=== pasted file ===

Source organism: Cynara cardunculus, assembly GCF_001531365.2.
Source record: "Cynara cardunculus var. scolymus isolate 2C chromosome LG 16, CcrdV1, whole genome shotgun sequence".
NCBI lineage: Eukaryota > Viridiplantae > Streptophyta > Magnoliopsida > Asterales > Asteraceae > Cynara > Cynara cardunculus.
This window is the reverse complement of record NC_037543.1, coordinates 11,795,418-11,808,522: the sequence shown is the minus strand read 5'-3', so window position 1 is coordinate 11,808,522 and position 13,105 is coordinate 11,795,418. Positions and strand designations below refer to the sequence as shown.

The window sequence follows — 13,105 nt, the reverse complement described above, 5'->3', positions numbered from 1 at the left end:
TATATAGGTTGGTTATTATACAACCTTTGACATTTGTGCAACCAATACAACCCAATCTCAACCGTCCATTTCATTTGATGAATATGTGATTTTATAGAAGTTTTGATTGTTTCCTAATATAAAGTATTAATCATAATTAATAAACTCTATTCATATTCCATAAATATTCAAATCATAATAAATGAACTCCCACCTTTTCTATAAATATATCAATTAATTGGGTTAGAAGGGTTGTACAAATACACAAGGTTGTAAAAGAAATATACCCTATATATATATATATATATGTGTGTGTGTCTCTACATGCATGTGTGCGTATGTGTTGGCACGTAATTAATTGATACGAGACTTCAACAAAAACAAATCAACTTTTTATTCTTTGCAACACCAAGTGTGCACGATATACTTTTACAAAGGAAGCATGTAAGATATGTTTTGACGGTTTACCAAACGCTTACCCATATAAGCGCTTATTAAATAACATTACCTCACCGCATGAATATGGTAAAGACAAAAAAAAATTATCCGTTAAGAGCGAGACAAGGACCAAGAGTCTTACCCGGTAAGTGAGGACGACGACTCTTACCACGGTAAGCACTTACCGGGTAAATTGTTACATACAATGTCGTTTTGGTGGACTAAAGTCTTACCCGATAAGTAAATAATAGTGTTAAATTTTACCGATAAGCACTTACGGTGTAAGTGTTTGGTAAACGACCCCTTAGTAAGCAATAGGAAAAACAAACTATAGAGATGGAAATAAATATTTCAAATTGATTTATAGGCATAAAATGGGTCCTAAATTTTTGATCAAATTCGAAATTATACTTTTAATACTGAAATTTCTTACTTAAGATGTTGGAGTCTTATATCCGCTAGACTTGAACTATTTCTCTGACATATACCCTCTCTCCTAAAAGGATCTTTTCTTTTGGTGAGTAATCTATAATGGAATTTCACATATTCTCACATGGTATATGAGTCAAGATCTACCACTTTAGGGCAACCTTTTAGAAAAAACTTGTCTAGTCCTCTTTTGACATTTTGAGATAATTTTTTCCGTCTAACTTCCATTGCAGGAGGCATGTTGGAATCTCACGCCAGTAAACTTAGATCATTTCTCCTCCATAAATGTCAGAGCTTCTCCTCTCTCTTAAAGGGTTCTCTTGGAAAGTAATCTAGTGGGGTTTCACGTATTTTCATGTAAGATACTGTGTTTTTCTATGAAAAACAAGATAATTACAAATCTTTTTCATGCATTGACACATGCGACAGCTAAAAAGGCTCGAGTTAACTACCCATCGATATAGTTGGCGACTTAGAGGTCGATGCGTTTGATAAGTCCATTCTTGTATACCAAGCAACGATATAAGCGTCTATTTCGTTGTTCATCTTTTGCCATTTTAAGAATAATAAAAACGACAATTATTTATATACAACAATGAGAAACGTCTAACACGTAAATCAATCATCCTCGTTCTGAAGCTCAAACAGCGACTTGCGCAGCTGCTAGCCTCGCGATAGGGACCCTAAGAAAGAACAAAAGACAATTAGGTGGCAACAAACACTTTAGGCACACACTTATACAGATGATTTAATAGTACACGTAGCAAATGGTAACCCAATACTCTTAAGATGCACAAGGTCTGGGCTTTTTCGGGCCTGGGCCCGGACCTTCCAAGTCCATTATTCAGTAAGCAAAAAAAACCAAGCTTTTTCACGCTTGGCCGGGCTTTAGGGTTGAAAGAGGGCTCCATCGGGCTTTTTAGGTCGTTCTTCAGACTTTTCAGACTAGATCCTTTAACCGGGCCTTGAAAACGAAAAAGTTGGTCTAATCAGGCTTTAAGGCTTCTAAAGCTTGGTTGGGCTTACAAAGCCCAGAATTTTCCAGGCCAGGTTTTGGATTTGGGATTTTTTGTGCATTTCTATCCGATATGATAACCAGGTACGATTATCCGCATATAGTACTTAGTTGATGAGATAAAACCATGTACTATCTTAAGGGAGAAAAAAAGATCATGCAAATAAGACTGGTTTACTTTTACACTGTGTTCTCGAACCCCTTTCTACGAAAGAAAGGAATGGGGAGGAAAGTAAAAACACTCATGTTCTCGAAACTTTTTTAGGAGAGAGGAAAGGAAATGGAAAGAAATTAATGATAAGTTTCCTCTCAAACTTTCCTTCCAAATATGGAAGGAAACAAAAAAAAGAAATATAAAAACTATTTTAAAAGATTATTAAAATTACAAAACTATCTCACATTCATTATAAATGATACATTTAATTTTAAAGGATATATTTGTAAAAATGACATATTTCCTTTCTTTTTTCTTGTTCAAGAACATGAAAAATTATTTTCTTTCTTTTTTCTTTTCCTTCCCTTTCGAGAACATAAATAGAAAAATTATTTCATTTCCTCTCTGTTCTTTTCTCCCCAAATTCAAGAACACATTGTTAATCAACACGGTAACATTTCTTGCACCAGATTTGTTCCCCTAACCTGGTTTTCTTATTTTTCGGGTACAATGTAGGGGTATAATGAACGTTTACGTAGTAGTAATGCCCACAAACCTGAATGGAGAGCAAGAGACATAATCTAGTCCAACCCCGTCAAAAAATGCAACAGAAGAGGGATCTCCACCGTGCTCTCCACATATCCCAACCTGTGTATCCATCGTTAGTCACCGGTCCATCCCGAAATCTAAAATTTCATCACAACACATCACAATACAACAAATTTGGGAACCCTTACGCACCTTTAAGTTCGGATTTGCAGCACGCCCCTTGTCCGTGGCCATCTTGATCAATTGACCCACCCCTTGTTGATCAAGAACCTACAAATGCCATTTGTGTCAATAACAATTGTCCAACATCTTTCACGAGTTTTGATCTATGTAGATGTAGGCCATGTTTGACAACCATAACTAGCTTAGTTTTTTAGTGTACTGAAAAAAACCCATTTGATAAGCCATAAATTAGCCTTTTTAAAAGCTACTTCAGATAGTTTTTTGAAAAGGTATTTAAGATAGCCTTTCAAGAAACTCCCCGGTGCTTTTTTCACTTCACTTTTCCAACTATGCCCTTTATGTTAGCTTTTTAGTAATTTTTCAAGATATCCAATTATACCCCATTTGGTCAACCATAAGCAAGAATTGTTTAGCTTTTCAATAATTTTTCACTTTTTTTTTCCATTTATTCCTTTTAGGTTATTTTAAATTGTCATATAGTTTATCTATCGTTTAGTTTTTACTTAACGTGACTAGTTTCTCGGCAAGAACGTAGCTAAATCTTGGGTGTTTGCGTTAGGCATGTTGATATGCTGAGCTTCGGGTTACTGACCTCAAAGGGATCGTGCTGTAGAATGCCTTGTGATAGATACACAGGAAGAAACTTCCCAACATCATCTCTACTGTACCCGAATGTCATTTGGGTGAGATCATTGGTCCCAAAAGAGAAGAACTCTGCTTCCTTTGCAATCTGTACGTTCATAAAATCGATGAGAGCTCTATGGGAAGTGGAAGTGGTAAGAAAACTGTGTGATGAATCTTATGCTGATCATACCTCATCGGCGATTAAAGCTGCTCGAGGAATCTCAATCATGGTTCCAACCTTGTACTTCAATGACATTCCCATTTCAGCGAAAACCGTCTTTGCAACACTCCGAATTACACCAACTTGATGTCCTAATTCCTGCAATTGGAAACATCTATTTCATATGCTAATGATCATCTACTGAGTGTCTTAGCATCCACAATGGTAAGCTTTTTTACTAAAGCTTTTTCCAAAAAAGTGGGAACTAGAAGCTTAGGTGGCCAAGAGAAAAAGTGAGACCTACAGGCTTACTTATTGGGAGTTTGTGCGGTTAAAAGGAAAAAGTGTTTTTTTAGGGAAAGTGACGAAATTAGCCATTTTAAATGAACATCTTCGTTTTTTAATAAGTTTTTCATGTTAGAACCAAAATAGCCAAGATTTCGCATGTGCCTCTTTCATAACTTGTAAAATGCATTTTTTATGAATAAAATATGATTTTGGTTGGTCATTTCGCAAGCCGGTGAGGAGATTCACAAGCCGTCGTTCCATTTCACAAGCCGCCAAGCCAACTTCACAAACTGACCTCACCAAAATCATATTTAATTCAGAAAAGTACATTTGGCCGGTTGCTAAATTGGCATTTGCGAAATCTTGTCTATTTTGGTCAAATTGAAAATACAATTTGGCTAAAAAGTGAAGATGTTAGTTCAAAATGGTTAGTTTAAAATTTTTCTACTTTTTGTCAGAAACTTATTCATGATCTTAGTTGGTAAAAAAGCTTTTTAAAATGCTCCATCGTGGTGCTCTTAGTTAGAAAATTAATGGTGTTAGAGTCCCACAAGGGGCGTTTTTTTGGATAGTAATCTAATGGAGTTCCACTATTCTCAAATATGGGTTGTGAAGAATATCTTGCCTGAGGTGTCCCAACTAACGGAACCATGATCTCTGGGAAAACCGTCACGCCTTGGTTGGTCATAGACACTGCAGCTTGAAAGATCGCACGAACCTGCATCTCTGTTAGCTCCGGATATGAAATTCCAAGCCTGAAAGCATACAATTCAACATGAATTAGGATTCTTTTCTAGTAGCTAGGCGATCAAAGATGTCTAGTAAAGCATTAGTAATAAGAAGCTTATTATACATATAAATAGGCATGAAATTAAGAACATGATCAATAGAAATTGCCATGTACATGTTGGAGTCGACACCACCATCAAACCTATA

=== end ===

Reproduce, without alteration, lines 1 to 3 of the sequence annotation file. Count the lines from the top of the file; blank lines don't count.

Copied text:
Source organism: Cynara cardunculus, assembly GCF_001531365.2.
Source record: "Cynara cardunculus var. scolymus isolate 2C chromosome LG 16, CcrdV1, whole genome shotgun sequence".
NCBI lineage: Eukaryota > Viridiplantae > Streptophyta > Magnoliopsida > Asterales > Asteraceae > Cynara > Cynara cardunculus.